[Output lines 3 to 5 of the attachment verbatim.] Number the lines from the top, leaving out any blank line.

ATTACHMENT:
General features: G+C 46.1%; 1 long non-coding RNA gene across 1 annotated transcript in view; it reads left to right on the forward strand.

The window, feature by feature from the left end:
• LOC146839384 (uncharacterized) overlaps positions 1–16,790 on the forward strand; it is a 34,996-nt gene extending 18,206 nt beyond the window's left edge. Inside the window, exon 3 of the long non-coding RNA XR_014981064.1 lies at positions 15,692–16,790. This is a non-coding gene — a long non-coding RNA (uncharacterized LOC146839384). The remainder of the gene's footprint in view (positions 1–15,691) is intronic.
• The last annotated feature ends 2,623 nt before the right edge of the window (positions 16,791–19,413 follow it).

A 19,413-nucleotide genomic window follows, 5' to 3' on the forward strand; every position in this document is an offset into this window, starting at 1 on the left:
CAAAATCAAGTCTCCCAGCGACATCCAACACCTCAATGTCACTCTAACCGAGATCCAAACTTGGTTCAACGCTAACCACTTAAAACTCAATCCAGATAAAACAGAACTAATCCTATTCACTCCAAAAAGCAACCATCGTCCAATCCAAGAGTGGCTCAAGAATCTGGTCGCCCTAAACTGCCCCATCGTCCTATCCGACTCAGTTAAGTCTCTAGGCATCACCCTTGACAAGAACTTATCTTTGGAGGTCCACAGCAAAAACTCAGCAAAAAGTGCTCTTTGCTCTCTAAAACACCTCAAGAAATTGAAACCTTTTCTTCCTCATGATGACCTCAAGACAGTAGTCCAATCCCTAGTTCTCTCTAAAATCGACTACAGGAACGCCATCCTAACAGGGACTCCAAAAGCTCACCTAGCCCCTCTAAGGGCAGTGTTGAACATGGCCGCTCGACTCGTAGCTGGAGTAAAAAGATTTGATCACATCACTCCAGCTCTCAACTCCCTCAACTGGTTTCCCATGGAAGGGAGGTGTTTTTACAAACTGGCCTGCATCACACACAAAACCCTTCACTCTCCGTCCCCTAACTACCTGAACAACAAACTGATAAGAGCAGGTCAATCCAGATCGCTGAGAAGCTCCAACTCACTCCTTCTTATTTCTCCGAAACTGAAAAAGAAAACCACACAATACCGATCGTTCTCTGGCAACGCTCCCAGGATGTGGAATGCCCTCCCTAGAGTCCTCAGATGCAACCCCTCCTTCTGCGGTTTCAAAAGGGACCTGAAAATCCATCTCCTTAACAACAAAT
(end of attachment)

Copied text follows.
• LOC146839384 (uncharacterized) overlaps positions 1–16,790 on the forward strand; it is a 34,996-nt gene extending 18,206 nt beyond the window's left edge. Inside the window, exon 3 of the long non-coding RNA XR_014981064.1 lies at positions 15,692–16,790. This is a non-coding gene — a long non-coding RNA (uncharacterized LOC146839384). The remainder of the gene's footprint in view (positions 1–15,691) is intronic.
• The last annotated feature ends 2,623 nt before the right edge of the window (positions 16,791–19,413 follow it).

A 19,413-nucleotide genomic window follows, 5' to 3' on the forward strand; every position in this document is an offset into this window, starting at 1 on the left: